St. Paul’s School discusses racial justice after BLM sign found defaced

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    A Black Lives Matter sign at St. Paul’s School had the word "All" written in red pen in one of the letters. —Courtesy

  • This is a screenshot from an online presentation by St. Paul's School Rector Kathy Giles and other school leaders after a Black Lives Matter was defaced on the school campus. —Courtesy

Monitor staff
Published: 2/10/2021 3:54:01 PM

St. Paul’s School is having discussions about racial justice this week, after a Black Lives Matter sign was defaced, elevating concern among students about racism on campus.

Rector Kathy Giles held a virtual town hall webinar Monday to discuss the incident, in which someone wrote the word “all” in red pen on a Black Lives Matter sign that was hanging in a classroom in the school’s Lindsay Center.

Giles said she learned about the incident on Feb. 1, after a science teacher spotted the writing on a sign she had hung in her classroom. Giles told students about the incident later that week, during a chapel meeting on Feb. 4.

“This vandalism is disrespectful to the Black community and the act, injurious to many in the SPS community,” Gilles wrote in an email to the community Feb. 5. “Whether the incidents were done in ignorance or with intention, or by a member of our community or not, the injury is real, and we offer our support to those who feel attacked, disrespected, or diminished.”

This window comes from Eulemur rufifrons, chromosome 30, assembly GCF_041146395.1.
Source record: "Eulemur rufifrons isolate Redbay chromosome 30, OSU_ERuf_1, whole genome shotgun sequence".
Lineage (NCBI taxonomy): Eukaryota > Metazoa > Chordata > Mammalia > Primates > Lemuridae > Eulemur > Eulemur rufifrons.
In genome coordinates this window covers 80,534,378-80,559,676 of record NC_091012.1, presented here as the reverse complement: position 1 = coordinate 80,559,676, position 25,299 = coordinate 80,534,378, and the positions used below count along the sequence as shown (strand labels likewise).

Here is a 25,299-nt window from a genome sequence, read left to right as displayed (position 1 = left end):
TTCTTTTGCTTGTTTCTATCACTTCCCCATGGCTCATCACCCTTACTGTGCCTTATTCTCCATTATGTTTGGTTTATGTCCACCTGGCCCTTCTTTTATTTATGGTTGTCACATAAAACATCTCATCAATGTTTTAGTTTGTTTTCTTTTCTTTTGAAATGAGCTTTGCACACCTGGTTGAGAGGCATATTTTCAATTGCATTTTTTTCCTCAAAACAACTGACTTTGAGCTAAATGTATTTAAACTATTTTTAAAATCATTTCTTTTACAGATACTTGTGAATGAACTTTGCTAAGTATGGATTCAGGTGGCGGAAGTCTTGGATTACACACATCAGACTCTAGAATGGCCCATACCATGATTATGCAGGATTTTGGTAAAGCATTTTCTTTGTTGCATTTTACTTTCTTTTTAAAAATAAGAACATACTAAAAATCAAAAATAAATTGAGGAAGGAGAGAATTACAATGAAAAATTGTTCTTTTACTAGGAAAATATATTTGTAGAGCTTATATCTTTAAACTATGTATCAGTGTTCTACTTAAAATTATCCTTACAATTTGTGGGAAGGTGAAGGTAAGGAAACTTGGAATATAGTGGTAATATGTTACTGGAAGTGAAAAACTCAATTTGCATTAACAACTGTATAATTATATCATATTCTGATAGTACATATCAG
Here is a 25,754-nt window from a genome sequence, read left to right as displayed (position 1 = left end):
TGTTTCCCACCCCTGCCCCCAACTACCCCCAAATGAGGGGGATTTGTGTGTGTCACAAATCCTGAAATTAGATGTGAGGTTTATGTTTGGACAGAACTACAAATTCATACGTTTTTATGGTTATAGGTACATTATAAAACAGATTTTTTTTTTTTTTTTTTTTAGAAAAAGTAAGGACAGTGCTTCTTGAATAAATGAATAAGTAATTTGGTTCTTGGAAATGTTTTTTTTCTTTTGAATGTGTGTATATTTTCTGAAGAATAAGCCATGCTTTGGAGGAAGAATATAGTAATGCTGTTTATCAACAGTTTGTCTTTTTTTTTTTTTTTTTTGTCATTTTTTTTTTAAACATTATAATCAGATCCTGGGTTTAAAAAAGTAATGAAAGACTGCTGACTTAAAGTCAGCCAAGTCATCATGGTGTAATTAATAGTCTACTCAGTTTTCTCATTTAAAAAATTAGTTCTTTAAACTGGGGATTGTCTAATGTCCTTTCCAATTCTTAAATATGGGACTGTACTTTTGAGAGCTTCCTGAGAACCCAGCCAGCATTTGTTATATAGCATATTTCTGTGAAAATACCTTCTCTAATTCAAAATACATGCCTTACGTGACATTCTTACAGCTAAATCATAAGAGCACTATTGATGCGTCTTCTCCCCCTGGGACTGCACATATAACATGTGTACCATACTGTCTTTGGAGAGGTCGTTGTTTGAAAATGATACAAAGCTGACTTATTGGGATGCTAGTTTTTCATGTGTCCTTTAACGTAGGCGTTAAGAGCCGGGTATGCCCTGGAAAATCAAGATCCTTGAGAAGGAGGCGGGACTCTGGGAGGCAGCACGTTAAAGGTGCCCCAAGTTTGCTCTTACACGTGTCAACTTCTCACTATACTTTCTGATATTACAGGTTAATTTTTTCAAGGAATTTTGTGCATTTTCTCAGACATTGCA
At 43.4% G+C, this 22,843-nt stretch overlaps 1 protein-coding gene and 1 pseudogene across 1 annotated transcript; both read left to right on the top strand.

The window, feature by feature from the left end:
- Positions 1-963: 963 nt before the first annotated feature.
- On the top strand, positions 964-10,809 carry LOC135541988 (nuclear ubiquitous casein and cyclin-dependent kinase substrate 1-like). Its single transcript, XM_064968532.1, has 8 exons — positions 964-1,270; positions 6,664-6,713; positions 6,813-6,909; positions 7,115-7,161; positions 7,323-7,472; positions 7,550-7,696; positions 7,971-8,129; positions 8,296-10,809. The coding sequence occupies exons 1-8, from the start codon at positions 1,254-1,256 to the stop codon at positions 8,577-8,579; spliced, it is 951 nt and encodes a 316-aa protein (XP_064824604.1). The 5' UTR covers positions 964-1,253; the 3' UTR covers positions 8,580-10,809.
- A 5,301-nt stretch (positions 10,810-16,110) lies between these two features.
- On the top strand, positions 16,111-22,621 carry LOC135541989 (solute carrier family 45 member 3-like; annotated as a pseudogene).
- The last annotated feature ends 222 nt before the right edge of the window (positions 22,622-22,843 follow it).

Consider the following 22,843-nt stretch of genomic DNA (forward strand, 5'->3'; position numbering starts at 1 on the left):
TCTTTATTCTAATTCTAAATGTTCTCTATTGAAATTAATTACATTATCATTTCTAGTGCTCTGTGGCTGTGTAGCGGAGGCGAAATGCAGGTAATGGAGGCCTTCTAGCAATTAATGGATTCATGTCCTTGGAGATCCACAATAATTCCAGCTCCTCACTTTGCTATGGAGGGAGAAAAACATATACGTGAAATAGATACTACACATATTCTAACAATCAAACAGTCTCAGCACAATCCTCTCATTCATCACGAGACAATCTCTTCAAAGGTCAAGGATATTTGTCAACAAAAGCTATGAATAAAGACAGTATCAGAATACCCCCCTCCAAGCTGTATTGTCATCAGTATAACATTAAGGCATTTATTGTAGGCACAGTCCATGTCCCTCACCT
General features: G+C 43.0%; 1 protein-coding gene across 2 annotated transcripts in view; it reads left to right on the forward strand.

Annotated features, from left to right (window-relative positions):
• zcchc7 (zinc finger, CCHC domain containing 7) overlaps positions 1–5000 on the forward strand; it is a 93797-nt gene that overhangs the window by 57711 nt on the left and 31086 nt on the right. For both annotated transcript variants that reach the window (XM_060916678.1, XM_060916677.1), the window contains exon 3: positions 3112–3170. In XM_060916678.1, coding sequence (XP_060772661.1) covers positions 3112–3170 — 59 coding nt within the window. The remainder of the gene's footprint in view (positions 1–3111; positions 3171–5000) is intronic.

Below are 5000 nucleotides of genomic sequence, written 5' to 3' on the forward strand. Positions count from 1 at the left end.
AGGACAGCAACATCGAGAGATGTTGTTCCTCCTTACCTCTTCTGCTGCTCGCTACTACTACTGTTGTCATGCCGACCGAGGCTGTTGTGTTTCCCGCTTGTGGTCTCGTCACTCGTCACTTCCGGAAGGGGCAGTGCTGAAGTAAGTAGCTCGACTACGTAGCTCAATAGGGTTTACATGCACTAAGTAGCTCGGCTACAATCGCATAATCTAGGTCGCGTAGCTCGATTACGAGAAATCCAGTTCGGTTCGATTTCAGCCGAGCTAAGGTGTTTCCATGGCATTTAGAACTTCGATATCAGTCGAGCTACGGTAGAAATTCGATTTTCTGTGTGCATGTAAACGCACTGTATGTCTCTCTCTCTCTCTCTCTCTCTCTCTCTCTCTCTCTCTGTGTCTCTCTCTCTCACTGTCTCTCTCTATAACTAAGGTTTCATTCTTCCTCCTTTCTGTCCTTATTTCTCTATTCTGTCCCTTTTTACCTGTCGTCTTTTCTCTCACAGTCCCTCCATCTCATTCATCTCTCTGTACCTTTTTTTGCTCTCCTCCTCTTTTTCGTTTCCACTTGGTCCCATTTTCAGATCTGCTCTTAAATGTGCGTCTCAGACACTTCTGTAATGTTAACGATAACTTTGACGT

Students had been on the private school’s campus for a little more than a week after winter break when the vandalism was discovered.

It’s not the first time the school has seen this type of graffiti. Last summer, another teacher said someone taped a piece of paper over a different Black Lives Matter sign hanging in the Lindsay Center lab area, to cover the words “Black lives.” 

“No students had been around for months, but there had been traffic in and out of the building by a number of people over those months,” Gilles said in reference to that sign in a letter this week to the school community.

Similar vandalism has occurred elsewhere in Concord too – over the summer, a Black Lives Matter sign outside the Unitarian Universalist church in Concord, just half a mile down the road from SPS, was vandalized twice in two weeks, with the words “all” and “blue” spray painted on it.

“For some  people, substituting the word ‘all’ for Black might seem unremarkable, or somehow more inclusive or more expansive. That perspective, either through naivete or ignorance, entirely misses the point,” Giles said during the webinar. “Our history in the country is that Black and brown people in our country have been disparately scrutinized, attacked killed at a disproportionately higher rate. The entire point is that lives have not mattered, that the lives of Black and brown people have been treated as less in ways that have led to the grossest disparities and injustices imaginable.”

In a follow-up email Tuesday, Giles said there has been “significant dissatisfaction” among students with the administration’s response to the incident, including that administrators have not reported the matter to the police. Giles said the school does not believe Concord Police needs to be contacted at this time.